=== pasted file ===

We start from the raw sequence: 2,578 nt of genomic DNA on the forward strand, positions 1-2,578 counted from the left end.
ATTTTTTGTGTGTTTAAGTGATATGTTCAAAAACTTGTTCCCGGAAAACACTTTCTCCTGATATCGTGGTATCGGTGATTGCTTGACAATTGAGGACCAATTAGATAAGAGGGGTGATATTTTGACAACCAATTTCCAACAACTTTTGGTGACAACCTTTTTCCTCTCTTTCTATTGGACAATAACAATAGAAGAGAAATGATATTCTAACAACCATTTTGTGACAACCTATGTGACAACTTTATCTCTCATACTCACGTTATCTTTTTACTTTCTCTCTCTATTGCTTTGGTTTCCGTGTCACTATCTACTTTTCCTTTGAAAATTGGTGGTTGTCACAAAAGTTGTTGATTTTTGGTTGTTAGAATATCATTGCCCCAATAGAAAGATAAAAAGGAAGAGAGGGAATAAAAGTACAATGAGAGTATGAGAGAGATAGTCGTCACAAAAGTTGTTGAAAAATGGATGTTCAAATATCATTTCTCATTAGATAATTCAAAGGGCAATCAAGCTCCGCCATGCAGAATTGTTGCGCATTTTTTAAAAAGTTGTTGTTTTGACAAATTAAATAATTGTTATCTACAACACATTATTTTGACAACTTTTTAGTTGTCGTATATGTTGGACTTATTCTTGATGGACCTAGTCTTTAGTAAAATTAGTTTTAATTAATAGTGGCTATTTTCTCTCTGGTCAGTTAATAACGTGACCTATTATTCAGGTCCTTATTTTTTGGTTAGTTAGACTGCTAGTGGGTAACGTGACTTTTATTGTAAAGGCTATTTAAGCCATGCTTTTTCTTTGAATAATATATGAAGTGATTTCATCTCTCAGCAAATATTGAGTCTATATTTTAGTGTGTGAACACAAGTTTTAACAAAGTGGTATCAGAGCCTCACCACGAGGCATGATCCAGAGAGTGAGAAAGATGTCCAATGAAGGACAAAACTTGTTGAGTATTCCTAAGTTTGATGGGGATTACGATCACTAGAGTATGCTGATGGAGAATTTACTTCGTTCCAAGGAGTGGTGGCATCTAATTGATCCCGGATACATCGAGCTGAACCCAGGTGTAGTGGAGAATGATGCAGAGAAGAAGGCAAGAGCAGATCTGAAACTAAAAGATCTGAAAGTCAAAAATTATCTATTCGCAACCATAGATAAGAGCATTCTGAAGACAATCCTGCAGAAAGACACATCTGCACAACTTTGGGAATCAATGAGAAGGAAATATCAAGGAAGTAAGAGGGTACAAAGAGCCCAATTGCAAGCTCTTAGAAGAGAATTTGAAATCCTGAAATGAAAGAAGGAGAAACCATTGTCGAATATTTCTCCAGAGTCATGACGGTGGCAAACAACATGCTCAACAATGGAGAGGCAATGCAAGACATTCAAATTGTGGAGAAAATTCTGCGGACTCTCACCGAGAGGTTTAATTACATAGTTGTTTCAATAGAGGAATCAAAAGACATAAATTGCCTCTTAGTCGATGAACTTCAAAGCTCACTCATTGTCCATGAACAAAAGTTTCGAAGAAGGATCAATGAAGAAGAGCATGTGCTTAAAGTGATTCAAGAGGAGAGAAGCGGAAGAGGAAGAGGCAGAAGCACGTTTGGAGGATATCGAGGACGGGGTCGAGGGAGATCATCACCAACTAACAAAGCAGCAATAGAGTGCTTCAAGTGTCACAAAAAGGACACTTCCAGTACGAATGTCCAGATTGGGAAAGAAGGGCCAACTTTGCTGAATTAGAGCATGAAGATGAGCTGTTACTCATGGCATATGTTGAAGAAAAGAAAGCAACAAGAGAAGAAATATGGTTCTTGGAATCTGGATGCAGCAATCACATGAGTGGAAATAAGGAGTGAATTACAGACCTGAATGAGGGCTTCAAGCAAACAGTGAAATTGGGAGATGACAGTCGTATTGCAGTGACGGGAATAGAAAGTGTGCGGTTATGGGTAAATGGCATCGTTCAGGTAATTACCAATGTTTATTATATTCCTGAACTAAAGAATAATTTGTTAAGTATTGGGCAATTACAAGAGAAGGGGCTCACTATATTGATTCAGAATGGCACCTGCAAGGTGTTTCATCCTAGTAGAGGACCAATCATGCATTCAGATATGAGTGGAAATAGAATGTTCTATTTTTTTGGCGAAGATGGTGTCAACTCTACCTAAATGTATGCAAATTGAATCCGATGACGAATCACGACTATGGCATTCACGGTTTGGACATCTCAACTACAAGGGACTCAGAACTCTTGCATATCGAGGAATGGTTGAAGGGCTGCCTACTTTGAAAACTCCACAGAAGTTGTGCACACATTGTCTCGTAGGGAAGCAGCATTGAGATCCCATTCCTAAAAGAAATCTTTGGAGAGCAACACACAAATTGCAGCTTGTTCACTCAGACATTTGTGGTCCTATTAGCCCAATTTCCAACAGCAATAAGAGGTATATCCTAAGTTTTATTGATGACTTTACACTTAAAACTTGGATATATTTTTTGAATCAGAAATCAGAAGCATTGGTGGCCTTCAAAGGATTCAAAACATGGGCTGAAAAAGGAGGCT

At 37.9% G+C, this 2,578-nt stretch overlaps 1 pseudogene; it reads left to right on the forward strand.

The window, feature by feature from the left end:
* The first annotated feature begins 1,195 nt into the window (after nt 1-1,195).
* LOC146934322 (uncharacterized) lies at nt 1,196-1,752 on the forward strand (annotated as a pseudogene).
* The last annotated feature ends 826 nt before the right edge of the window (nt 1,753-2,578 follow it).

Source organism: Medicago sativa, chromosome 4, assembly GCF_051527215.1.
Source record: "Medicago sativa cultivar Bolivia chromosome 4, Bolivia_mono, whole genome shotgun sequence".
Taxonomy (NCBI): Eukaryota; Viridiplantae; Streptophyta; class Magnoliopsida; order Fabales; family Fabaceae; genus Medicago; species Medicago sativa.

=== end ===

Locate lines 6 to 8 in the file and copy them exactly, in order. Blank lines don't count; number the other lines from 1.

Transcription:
* LOC146934322 (uncharacterized) lies at nt 1,196-1,752 on the forward strand (annotated as a pseudogene).
* The last annotated feature ends 826 nt before the right edge of the window (nt 1,753-2,578 follow it).

Source organism: Medicago sativa, chromosome 4, assembly GCF_051527215.1.